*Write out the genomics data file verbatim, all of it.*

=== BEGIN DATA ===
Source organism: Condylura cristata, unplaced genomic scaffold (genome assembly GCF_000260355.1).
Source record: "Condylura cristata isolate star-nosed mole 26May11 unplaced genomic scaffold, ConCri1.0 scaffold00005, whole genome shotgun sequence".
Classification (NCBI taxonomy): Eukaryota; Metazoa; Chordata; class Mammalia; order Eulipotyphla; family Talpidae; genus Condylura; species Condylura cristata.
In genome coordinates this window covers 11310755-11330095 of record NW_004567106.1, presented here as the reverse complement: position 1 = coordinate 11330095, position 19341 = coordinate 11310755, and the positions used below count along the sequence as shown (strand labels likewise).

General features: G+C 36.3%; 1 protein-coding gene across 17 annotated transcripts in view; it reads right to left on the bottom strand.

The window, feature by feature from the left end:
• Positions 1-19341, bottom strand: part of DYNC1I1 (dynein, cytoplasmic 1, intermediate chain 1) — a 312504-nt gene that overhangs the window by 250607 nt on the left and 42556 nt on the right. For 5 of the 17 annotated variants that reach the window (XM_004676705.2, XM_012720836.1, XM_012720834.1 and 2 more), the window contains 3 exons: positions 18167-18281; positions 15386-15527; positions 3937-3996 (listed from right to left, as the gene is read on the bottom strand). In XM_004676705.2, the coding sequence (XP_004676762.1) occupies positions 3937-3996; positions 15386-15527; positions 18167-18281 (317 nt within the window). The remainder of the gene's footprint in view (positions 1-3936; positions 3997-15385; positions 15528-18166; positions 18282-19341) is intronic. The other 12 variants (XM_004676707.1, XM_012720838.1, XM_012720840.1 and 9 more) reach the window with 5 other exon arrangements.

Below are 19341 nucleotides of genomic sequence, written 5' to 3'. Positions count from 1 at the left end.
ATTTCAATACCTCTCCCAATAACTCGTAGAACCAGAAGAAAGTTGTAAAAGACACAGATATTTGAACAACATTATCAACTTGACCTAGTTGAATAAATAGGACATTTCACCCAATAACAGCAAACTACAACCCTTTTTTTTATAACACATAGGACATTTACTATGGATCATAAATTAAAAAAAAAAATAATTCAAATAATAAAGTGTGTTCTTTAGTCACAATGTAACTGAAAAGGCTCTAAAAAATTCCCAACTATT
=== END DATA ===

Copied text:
Source organism: Condylura cristata, unplaced genomic scaffold (genome assembly GCF_000260355.1).
Source record: "Condylura cristata isolate star-nosed mole 26May11 unplaced genomic scaffold, ConCri1.0 scaffold00005, whole genome shotgun sequence".
Classification (NCBI taxonomy): Eukaryota; Metazoa; Chordata; class Mammalia; order Eulipotyphla; family Talpidae; genus Condylura; species Condylura cristata.
In genome coordinates this window covers 11310755-11330095 of record NW_004567106.1, presented here as the reverse complement: position 1 = coordinate 11330095, position 19341 = coordinate 11310755, and the positions used below count along the sequence as shown (strand labels likewise).

General features: G+C 36.3%; 1 protein-coding gene across 17 annotated transcripts in view; it reads right to left on the bottom strand.

The window, feature by feature from the left end:
• Positions 1-19341, bottom strand: part of DYNC1I1 (dynein, cytoplasmic 1, intermediate chain 1) — a 312504-nt gene that overhangs the window by 250607 nt on the left and 42556 nt on the right. For 5 of the 17 annotated variants that reach the window (XM_004676705.2, XM_012720836.1, XM_012720834.1 and 2 more), the window contains 3 exons: positions 18167-18281; positions 15386-15527; positions 3937-3996 (listed from right to left, as the gene is read on the bottom strand). In XM_004676705.2, the coding sequence (XP_004676762.1) occupies positions 3937-3996; positions 15386-15527; positions 18167-18281 (317 nt within the window). The remainder of the gene's footprint in view (positions 1-3936; positions 3997-15385; positions 15528-18166; positions 18282-19341) is intronic. The other 12 variants (XM_004676707.1, XM_012720838.1, XM_012720840.1 and 9 more) reach the window with 5 other exon arrangements.

Below are 19341 nucleotides of genomic sequence, written 5' to 3'. Positions count from 1 at the left end.
ATTTCAATACCTCTCCCAATAACTCGTAGAACCAGAAGAAAGTTGTAAAAGACACAGATATTTGAACAACATTATCAACTTGACCTAGTTGAATAAATAGGACATTTCACCCAATAACAGCAAACTACAACCCTTTTTTTTATAACACATAGGACATTTACTATGGATCATAAATTAAAAAAAAAAATAATTCAAATAATAAAGTGTGTTCTTTAGTCACAATGTAACTGAAAAGGCTCTAAAAAATTCCCAACTATT